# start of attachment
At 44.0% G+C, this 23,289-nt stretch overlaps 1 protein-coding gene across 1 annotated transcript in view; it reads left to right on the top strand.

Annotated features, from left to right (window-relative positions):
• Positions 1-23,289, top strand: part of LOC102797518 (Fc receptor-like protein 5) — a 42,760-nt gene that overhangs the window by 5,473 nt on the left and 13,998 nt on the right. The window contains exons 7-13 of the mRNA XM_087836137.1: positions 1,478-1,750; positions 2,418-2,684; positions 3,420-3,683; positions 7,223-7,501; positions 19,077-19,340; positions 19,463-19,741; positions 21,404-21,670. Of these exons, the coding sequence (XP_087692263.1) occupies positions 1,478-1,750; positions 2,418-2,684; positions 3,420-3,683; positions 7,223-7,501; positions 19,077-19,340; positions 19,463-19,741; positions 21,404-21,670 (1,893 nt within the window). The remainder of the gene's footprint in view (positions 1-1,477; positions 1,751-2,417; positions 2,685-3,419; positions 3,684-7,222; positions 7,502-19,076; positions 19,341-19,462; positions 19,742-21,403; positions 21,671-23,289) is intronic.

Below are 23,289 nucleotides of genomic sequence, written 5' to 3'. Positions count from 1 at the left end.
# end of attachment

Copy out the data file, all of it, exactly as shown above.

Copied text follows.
At 44.0% G+C, this 23,289-nt stretch overlaps 1 protein-coding gene across 1 annotated transcript in view; it reads left to right on the top strand.

Annotated features, from left to right (window-relative positions):
• Positions 1-23,289, top strand: part of LOC102797518 (Fc receptor-like protein 5) — a 42,760-nt gene that overhangs the window by 5,473 nt on the left and 13,998 nt on the right. The window contains exons 7-13 of the mRNA XM_087836137.1: positions 1,478-1,750; positions 2,418-2,684; positions 3,420-3,683; positions 7,223-7,501; positions 19,077-19,340; positions 19,463-19,741; positions 21,404-21,670. Of these exons, the coding sequence (XP_087692263.1) occupies positions 1,478-1,750; positions 2,418-2,684; positions 3,420-3,683; positions 7,223-7,501; positions 19,077-19,340; positions 19,463-19,741; positions 21,404-21,670 (1,893 nt within the window). The remainder of the gene's footprint in view (positions 1-1,477; positions 1,751-2,417; positions 2,685-3,419; positions 3,684-7,222; positions 7,502-19,076; positions 19,341-19,462; positions 19,742-21,403; positions 21,671-23,289) is intronic.

Below are 23,289 nucleotides of genomic sequence, written 5' to 3'. Positions count from 1 at the left end.